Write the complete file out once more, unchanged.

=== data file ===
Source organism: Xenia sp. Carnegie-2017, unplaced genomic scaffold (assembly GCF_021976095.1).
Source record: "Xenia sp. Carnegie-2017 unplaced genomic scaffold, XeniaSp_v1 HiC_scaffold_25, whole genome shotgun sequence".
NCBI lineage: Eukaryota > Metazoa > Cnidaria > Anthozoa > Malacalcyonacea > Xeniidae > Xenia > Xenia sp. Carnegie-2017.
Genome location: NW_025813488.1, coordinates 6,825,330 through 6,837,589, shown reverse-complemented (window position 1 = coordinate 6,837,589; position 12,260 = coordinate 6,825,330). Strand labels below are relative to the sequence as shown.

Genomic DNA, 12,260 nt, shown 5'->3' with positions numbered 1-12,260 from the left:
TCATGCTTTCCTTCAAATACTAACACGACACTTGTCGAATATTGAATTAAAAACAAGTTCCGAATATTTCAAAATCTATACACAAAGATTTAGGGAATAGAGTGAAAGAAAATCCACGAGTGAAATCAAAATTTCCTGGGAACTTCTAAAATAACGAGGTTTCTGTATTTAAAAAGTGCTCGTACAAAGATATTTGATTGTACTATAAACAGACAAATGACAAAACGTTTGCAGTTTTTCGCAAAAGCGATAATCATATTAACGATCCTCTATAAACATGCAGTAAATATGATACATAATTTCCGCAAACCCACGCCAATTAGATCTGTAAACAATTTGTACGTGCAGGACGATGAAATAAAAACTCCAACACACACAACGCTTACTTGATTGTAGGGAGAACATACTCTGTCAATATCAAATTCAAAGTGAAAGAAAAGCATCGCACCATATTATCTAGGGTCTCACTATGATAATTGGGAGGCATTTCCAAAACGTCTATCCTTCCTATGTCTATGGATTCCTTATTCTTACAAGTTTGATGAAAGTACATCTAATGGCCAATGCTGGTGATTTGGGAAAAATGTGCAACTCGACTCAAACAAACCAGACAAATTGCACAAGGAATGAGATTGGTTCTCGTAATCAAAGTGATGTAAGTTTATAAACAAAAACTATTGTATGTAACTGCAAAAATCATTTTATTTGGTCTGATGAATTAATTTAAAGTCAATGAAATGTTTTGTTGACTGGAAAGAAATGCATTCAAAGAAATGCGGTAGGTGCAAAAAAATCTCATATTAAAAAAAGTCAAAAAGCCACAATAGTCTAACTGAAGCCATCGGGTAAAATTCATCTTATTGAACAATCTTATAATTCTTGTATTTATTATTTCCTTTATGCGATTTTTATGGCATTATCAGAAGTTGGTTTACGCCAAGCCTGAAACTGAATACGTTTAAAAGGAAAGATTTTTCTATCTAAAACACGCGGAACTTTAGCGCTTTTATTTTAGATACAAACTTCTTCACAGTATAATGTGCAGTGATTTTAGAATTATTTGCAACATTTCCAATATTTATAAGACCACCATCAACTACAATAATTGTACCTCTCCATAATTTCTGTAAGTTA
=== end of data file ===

Source organism: Xenia sp. Carnegie-2017, unplaced genomic scaffold (assembly GCF_021976095.1).
Source record: "Xenia sp. Carnegie-2017 unplaced genomic scaffold, XeniaSp_v1 HiC_scaffold_25, whole genome shotgun sequence".
NCBI lineage: Eukaryota > Metazoa > Cnidaria > Anthozoa > Malacalcyonacea > Xeniidae > Xenia > Xenia sp. Carnegie-2017.
Genome location: NW_025813488.1, coordinates 6,825,330 through 6,837,589, shown reverse-complemented (window position 1 = coordinate 6,837,589; position 12,260 = coordinate 6,825,330). Strand labels below are relative to the sequence as shown.

Genomic DNA, 12,260 nt, shown 5'->3' with positions numbered 1-12,260 from the left:
TCATGCTTTCCTTCAAATACTAACACGACACTTGTCGAATATTGAATTAAAAACAAGTTCCGAATATTTCAAAATCTATACACAAAGATTTAGGGAATAGAGTGAAAGAAAATCCACGAGTGAAATCAAAATTTCCTGGGAACTTCTAAAATAACGAGGTTTCTGTATTTAAAAAGTGCTCGTACAAAGATATTTGATTGTACTATAAACAGACAAATGACAAAACGTTTGCAGTTTTTCGCAAAAGCGATAATCATATTAACGATCCTCTATAAACATGCAGTAAATATGATACATAATTTCCGCAAACCCACGCCAATTAGATCTGTAAACAATTTGTACGTGCAGGACGATGAAATAAAAACTCCAACACACACAACGCTTACTTGATTGTAGGGAGAACATACTCTGTCAATATCAAATTCAAAGTGAAAGAAAAGCATCGCACCATATTATCTAGGGTCTCACTATGATAATTGGGAGGCATTTCCAAAACGTCTATCCTTCCTATGTCTATGGATTCCTTATTCTTACAAGTTTGATGAAAGTACATCTAATGGCCAATGCTGGTGATTTGGGAAAAATGTGCAACTCGACTCAAACAAACCAGACAAATTGCACAAGGAATGAGATTGGTTCTCGTAATCAAAGTGATGTAAGTTTATAAACAAAAACTATTGTATGTAACTGCAAAAATCATTTTATTTGGTCTGATGAATTAATTTAAAGTCAATGAAATGTTTTGTTGACTGGAAAGAAATGCATTCAAAGAAATGCGGTAGGTGCAAAAAAATCTCATATTAAAAAAAGTCAAAAAGCCACAATAGTCTAACTGAAGCCATCGGGTAAAATTCATCTTATTGAACAATCTTATAATTCTTGTATTTATTATTTCCTTTATGCGATTTTTATGGCATTATCAGAAGTTGGTTTACGCCAAGCCTGAAACTGAATACGTTTAAAAGGAAAGATTTTTCTATCTAAAACACGCGGAACTTTAGCGCTTTTATTTTAGATACAAACTTCTTCACAGTATAATGTGCAGTGATTTTAGAATTATTTGCAACATTTCCAATATTTATAAGACCACCATCAACTACAATAATTGTACCTCTCCATAATTTCTGTAAGTTA